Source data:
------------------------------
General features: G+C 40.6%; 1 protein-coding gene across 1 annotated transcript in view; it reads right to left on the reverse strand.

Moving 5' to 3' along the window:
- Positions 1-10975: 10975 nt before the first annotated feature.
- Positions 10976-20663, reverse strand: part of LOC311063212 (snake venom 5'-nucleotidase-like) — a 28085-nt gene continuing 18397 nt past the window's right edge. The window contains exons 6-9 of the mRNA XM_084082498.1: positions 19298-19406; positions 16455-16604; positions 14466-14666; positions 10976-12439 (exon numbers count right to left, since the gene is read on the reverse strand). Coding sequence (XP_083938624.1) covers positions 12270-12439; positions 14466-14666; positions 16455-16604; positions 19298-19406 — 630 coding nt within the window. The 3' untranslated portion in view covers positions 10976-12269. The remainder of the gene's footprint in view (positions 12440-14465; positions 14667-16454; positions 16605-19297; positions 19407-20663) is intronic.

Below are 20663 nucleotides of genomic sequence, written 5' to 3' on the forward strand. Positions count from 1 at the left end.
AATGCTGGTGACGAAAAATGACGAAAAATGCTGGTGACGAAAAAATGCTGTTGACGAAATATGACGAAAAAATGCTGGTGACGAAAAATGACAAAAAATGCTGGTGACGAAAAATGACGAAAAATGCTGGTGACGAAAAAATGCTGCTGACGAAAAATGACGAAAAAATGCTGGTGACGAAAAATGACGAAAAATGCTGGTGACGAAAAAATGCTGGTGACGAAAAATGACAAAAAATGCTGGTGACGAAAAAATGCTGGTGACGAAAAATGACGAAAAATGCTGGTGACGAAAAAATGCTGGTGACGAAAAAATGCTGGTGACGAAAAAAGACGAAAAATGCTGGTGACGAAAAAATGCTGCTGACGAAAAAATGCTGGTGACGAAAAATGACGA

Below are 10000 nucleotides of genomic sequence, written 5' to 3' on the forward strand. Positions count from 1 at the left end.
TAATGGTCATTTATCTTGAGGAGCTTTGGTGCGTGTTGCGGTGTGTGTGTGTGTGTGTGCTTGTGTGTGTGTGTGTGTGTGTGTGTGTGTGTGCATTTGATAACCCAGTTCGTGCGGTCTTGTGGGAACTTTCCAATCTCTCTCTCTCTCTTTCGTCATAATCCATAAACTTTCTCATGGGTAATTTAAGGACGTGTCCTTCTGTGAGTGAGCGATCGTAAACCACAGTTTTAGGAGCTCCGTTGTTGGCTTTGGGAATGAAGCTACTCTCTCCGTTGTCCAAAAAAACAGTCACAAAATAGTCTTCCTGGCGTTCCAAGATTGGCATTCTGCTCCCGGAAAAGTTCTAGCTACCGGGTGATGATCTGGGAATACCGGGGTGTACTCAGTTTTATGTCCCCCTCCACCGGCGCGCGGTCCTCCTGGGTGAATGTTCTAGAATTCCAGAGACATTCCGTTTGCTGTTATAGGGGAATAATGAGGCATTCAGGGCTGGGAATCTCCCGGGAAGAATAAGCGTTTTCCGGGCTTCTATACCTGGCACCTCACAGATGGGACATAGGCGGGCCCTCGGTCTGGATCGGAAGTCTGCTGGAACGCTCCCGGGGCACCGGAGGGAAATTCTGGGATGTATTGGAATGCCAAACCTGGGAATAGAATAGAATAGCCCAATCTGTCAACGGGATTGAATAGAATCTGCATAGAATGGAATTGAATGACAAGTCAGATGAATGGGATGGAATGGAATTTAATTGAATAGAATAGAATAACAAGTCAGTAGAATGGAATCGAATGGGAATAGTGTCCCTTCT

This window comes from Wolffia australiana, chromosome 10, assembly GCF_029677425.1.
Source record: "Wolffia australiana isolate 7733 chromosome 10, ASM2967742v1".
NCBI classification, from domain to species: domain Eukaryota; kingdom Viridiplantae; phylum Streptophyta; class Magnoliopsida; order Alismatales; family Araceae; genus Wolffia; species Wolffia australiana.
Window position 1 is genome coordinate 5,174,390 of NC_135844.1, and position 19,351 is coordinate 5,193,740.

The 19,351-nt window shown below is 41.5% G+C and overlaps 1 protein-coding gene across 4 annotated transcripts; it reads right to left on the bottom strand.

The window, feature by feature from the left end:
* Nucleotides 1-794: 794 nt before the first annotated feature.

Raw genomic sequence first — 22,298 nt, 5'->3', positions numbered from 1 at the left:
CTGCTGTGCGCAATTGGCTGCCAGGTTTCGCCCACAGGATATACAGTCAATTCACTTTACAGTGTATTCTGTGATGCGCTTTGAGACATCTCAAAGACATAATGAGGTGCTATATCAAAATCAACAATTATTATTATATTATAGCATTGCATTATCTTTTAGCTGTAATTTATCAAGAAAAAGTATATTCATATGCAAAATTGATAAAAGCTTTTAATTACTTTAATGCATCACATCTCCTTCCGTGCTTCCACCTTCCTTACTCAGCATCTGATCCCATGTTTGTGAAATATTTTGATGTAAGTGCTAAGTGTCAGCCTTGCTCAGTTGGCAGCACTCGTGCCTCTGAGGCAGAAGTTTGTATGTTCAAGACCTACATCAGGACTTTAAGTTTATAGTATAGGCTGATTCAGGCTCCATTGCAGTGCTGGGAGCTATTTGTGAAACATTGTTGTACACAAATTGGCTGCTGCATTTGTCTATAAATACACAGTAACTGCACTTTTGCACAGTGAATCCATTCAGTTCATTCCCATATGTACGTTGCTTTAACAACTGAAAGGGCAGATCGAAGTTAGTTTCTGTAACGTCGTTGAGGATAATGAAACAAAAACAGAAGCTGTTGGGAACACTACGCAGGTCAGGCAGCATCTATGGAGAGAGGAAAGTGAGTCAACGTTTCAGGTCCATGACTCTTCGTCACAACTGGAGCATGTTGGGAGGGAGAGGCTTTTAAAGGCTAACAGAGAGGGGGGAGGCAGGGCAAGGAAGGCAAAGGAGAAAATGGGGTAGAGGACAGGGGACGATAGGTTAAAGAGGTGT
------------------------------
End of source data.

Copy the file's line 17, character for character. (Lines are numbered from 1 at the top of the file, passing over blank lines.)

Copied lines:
CTGCTGTGCGCAATTGGCTGCCAGGTTTCGCCCACAGGATATACAGTCAATTCACTTTACAGTGTATTCTGTGATGCGCTTTGAGACATCTCAAAGACATAATGAGGTGCTATATCAAAATCAACAATTATTATTATATTATAGCATTGCATTATCTTTTAGCTGTAATTTATCAAGAAAAAGTATATTCATATGCAAAATTGATAAAAGCTTTTAATTACTTTAATGCATCACATCTCCTTCCGTGCTTCCACCTTCCTTACTCAGCATCTGATCCCATGTTTGTGAAATATTTTGATGTAAGTGCTAAGTGTCAGCCTTGCTCAGTTGGCAGCACTCGTGCCTCTGAGGCAGAAGTTTGTATGTTCAAGACCTACATCAGGACTTTAAGTTTATAGTATAGGCTGATTCAGGCTCCATTGCAGTGCTGGGAGCTATTTGTGAAACATTGTTGTACACAAATTGGCTGCTGCATTTGTCTATAAATACACAGTAACTGCACTTTTGCACAGTGAATCCATTCAGTTCATTCCCATATGTACGTTGCTTTAACAACTGAAAGGGCAGATCGAAGTTAGTTTCTGTAACGTCGTTGAGGATAATGAAACAAAAACAGAAGCTGTTGGGAACACTACGCAGGTCAGGCAGCATCTATGGAGAGAGGAAAGTGAGTCAACGTTTCAGGTCCATGACTCTTCGTCACAACTGGAGCATGTTGGGAGGGAGAGGCTTTTAAAGGCTAACAGAGAGGGGGGAGGCAGGGCAAGGAAGGCAAAGGAGAAAATGGGGTAGAGGACAGGGGACGATAGGTTAAAGAGGTGT